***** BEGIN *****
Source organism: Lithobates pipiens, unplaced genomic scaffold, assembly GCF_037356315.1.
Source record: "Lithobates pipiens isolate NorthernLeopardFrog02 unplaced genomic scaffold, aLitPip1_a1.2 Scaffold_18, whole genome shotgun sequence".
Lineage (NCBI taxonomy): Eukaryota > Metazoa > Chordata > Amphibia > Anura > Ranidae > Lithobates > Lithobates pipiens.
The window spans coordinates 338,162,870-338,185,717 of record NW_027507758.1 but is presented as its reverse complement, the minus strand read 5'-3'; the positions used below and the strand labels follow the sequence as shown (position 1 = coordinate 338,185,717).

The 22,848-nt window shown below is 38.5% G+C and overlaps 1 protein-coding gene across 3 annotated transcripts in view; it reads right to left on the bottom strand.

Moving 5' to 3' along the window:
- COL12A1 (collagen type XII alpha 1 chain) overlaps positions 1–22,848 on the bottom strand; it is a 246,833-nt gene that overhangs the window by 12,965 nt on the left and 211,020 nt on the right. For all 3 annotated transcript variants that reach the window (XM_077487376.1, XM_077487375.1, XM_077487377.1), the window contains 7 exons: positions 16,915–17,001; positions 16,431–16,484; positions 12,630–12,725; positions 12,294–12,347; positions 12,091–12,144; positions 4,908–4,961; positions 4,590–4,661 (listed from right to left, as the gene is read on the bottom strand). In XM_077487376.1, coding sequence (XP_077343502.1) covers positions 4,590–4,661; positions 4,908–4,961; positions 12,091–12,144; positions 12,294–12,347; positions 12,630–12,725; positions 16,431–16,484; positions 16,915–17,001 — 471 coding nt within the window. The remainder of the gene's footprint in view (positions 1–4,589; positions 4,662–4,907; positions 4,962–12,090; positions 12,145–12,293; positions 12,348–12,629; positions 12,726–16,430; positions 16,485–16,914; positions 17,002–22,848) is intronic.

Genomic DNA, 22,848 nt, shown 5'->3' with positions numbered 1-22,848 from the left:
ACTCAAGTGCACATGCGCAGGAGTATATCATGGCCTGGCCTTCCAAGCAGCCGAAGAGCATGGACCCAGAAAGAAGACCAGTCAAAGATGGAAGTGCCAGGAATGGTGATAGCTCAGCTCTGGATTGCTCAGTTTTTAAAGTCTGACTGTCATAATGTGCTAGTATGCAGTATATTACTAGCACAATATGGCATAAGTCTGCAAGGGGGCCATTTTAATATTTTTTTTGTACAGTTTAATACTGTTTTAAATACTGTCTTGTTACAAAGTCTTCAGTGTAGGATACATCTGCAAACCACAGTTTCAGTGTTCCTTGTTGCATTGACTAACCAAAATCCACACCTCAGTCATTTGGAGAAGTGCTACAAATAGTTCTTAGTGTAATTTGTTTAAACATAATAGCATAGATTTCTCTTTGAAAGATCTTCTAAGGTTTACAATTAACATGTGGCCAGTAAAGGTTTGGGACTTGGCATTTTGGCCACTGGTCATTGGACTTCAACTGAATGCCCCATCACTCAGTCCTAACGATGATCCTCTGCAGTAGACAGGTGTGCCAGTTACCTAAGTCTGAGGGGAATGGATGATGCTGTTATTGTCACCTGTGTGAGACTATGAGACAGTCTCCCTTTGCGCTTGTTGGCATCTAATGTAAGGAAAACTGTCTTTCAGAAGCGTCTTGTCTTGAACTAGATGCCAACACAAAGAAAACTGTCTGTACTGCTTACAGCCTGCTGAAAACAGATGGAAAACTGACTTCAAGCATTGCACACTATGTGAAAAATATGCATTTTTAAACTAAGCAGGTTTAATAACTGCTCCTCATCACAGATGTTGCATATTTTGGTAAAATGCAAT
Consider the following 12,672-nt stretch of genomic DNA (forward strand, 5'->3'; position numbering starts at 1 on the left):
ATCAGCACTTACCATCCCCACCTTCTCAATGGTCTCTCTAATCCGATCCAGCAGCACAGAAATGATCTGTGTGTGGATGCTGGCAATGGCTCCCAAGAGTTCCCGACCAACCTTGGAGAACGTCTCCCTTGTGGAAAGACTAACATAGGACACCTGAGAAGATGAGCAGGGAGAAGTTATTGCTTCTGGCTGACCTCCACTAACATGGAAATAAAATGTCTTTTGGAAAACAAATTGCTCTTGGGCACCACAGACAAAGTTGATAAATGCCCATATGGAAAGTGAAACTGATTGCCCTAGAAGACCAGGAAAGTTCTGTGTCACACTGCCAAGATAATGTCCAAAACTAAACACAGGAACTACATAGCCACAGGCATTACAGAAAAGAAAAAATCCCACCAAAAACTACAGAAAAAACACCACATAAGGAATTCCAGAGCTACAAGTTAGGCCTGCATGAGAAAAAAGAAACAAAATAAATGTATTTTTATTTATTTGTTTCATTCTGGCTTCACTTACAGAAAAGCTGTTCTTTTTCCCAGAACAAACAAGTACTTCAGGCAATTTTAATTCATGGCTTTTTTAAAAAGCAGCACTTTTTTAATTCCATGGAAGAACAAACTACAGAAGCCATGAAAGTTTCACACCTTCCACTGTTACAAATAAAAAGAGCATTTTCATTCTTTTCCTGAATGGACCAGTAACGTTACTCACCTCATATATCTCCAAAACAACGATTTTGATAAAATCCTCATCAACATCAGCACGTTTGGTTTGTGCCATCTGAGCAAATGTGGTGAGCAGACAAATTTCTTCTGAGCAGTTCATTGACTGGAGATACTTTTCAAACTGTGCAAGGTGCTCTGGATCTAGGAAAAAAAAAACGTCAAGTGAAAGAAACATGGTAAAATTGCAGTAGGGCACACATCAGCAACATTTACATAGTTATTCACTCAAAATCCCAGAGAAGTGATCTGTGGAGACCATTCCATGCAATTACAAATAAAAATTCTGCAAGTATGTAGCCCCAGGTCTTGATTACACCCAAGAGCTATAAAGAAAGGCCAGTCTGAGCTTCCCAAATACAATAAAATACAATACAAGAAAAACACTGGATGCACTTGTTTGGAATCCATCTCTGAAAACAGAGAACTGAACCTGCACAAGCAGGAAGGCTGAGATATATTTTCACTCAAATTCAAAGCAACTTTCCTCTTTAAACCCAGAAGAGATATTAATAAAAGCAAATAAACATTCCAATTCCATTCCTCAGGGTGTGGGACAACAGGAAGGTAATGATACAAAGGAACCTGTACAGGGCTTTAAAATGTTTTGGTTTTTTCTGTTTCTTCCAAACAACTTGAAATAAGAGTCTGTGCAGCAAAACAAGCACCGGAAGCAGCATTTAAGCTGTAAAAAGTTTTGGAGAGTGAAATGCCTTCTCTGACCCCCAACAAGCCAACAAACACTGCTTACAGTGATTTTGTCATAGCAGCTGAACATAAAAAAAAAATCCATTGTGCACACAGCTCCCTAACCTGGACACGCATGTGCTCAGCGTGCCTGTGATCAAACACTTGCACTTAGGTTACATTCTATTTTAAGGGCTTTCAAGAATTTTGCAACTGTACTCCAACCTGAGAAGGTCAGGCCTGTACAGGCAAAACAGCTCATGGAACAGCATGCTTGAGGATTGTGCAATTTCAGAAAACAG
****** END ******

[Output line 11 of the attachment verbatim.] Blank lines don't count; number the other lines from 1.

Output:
ATCAGCACTTACCATCCCCACCTTCTCAATGGTCTCTCTAATCCGATCCAGCAGCACAGAAATGATCTGTGTGTGGATGCTGGCAATGGCTCCCAAGAGTTCCCGACCAACCTTGGAGAACGTCTCCCTTGTGGAAAGACTAACATAGGACACCTGAGAAGATGAGCAGGGAGAAGTTATTGCTTCTGGCTGACCTCCACTAACATGGAAATAAAATGTCTTTTGGAAAACAAATTGCTCTTGGGCACCACAGACAAAGTTGATAAATGCCCATATGGAAAGTGAAACTGATTGCCCTAGAAGACCAGGAAAGTTCTGTGTCACACTGCCAAGATAATGTCCAAAACTAAACACAGGAACTACATAGCCACAGGCATTACAGAAAAGAAAAAATCCCACCAAAAACTACAGAAAAAACACCACATAAGGAATTCCAGAGCTACAAGTTAGGCCTGCATGAGAAAAAAGAAACAAAATAAATGTATTTTTATTTATTTGTTTCATTCTGGCTTCACTTACAGAAAAGCTGTTCTTTTTCCCAGAACAAACAAGTACTTCAGGCAATTTTAATTCATGGCTTTTTTAAAAAGCAGCACTTTTTTAATTCCATGGAAGAACAAACTACAGAAGCCATGAAAGTTTCACACCTTCCACTGTTACAAATAAAAAGAGCATTTTCATTCTTTTCCTGAATGGACCAGTAACGTTACTCACCTCATATATCTCCAAAACAACGATTTTGATAAAATCCTCATCAACATCAGCACGTTTGGTTTGTGCCATCTGAGCAAATGTGGTGAGCAGACAAATTTCTTCTGAGCAGTTCATTGACTGGAGATACTTTTCAAACTGTGCAAGGTGCTCTGGATCTAGGAAAAAAAAAACGTCAAGTGAAAGAAACATGGTAAAATTGCAGTAGGGCACACATCAGCAACATTTACATAGTTATTCACTCAAAATCCCAGAGAAGTGATCTGTGGAGACCATTCCATGCAATTACAAATAAAAATTCTGCAAGTATGTAGCCCCAGGTCTTGATTACACCCAAGAGCTATAAAGAAAGGCCAGTCTGAGCTTCCCAAATACAATAAAATACAATACAAGAAAAACACTGGATGCACTTGTTTGGAATCCATCTCTGAAAACAGAGAACTGAACCTGCACAAGCAGGAAGGCTGAGATATATTTTCACTCAAATTCAAAGCAACTTTCCTCTTTAAACCCAGAAGAGATATTAATAAAAGCAAATAAACATTCCAATTCCATTCCTCAGGGTGTGGGACAACAGGAAGGTAATGATACAAAGGAACCTGTACAGGGCTTTAAAATGTTTTGGTTTTTTCTGTTTCTTCCAAACAACTTGAAATAAGAGTCTGTGCAGCAAAACAAGCACCGGAAGCAGCATTTAAGCTGTAAAAAGTTTTGGAGAGTGAAATGCCTTCTCTGACCCCCAACAAGCCAACAAACACTGCTTACAGTGATTTTGTCATAGCAGCTGAACATAAAAAAAAAATCCATTGTGCACACAGCTCCCTAACCTGGACACGCATGTGCTCAGCGTGCCTGTGATCAAACACTTGCACTTAGGTTACATTCTATTTTAAGGGCTTTCAAGAATTTTGCAACTGTACTCCAACCTGAGAAGGTCAGGCCTGTACAGGCAAAACAGCTCATGGAACAGCATGCTTGAGGATTGTGCAATTTCAGAAAACAG